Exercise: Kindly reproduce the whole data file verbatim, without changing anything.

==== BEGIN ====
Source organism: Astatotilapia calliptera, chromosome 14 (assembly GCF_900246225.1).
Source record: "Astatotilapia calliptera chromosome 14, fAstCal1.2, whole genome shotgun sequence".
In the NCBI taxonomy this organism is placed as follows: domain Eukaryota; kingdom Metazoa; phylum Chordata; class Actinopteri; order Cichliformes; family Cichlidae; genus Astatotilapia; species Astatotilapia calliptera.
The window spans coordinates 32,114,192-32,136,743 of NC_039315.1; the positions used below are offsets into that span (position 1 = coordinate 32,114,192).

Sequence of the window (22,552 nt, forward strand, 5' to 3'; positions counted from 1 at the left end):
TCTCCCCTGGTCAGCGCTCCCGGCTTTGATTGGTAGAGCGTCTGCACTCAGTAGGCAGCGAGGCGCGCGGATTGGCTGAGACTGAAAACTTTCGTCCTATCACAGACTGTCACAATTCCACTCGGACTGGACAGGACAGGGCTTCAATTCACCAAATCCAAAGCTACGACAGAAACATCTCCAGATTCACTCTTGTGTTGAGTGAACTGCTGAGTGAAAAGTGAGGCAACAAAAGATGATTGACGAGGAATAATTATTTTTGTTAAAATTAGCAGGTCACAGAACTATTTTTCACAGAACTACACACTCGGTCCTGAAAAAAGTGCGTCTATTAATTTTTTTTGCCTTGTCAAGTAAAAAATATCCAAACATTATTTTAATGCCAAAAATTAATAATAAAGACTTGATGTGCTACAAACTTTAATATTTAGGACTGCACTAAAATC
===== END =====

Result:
Source organism: Astatotilapia calliptera, chromosome 14 (assembly GCF_900246225.1).
Source record: "Astatotilapia calliptera chromosome 14, fAstCal1.2, whole genome shotgun sequence".
In the NCBI taxonomy this organism is placed as follows: domain Eukaryota; kingdom Metazoa; phylum Chordata; class Actinopteri; order Cichliformes; family Cichlidae; genus Astatotilapia; species Astatotilapia calliptera.
The window spans coordinates 32,114,192-32,136,743 of NC_039315.1; the positions used below are offsets into that span (position 1 = coordinate 32,114,192).

Sequence of the window (22,552 nt, forward strand, 5' to 3'; positions counted from 1 at the left end):
TCTCCCCTGGTCAGCGCTCCCGGCTTTGATTGGTAGAGCGTCTGCACTCAGTAGGCAGCGAGGCGCGCGGATTGGCTGAGACTGAAAACTTTCGTCCTATCACAGACTGTCACAATTCCACTCGGACTGGACAGGACAGGGCTTCAATTCACCAAATCCAAAGCTACGACAGAAACATCTCCAGATTCACTCTTGTGTTGAGTGAACTGCTGAGTGAAAAGTGAGGCAACAAAAGATGATTGACGAGGAATAATTATTTTTGTTAAAATTAGCAGGTCACAGAACTATTTTTCACAGAACTACACACTCGGTCCTGAAAAAAGTGCGTCTATTAATTTTTTTTGCCTTGTCAAGTAAAAAATATCCAAACATTATTTTAATGCCAAAAATTAATAATAAAGACTTGATGTGCTACAAACTTTAATATTTAGGACTGCACTAAAATC